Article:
Here at the Paris Air show on Monday, Sukhoi unveiled a mockup of its Russian Regional Jet (RRJ) forward fuselage section, including the new flight deck supplied by Thales. The RRJ is the first Russian-made commercial aircraft with fly-by-wire side-stick controls and has Category IIIa landing capability as standard; Category IIIb is optional.
Messier-Dowty, here at Le Bourget in Hall 2 Stand D14, is highlighting a wide variety of landing gear technology for a range of commercial and military aircraft, including the Boeing 787 Dreamliner, the Sukhoi Russian Regional Jet and the Airbus A340-500/600, all new displays at the Paris Air Show.
Two months from now on August 16 to 21, Russia will stage its seventh Moscow Aviation and Space Exposition (MAKS, to use its Russian acronym). Held on the grounds of the historic (and once top-secret) Gromov Flight Research Institute (LII) in the suburb of Zhukovsky, the exposition has become the showcase event for aerospace enterprises in Russia and other countries in the Commonwealth of Independent States.
Airlines around the world in the market for equipment to serve the emerging 100-seat sector have no fewer than five choices to evaluate here at the Paris Air Show this week. Bombardier with its new C Series and Embraer with the 190/195 family enjoy a high profile, but alternative programs conceived farther east won’t easily let the Western airframers steal the show.
“Stealth does not make you invisible,” said the Russian designer sitting across the table at an out-of-the way institute in Moscow. “It makes an aircraft more survivable–but the concept that it is the only path to increasing the survivability of a military aircraft is wrong. We have taken a different approach from the U.S.”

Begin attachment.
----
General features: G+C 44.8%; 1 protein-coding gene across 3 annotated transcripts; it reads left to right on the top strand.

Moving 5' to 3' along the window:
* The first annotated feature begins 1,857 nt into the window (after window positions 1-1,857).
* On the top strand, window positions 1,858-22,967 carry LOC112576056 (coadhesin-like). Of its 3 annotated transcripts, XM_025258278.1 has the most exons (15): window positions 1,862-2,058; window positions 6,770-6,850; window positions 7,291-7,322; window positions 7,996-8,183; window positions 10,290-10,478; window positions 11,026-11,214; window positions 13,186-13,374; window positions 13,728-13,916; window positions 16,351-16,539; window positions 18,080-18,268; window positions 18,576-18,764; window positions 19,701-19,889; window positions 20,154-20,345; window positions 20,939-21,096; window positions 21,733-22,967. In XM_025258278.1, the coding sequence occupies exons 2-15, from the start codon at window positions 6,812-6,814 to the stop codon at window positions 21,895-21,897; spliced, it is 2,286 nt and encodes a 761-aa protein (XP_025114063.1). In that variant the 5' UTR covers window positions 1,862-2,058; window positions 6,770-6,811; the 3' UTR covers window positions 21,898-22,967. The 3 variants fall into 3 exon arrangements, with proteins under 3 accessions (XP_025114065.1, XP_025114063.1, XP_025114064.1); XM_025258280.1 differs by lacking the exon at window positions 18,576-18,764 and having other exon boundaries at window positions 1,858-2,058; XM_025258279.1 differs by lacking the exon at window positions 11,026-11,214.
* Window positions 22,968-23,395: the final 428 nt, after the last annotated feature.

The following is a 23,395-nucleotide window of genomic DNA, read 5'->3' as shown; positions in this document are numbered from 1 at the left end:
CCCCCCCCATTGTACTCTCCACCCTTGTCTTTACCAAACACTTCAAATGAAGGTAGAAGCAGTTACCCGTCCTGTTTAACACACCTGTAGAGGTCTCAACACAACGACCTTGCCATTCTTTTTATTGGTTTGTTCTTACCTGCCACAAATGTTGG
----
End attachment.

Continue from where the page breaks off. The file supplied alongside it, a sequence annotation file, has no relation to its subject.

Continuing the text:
There are those in Russia who ask if the state’s plan to create a Unified Aircraft Corporation is a 21st century repeat of Stalin’s failed collectivization experiment of the late 1920s.
Russian fifth-generation fighter programs could undergo major revisions to meet India’s requirements, following Sukhoi’s offer of an export version of the latest T-50 model. With India as a major importer of Russian defense equipment (purchases last year accounted for $1.8 billion), Sukhoi and its rival/possible collaborator can ill-afford to be out of sync with the Asian power’s military agenda.
Celebrating the fifth anniversary since its formation, Rosoboronexport has successfully promoted the sale of Russian aerospace products, valued at more than $5 billion, for the last couple of years. The company manages about 90 percent of Russian defense exports and current orders totaling some $12 billion will keep the country’s factories busy into at least 2008.
As competition to meet demands for advanced jet trainers in the region intensifies, Irkut is promoting the Yak-130 now entering production to meet a Russian Air Force requirement. Selected in 2002 as the principal aircraft for basic and advanced training, the Yak-130 has only recently begun rolling off the Irkut production line against an initial order for 12.
Three years after its creation, Irkut Corp. has established itself as a key player in still evolving aerospace and defense industry. It is one of the main pillars of the country’s new OAK conglomerate which aspires to become a sort of Russian equivalent to Europe’s EADS group.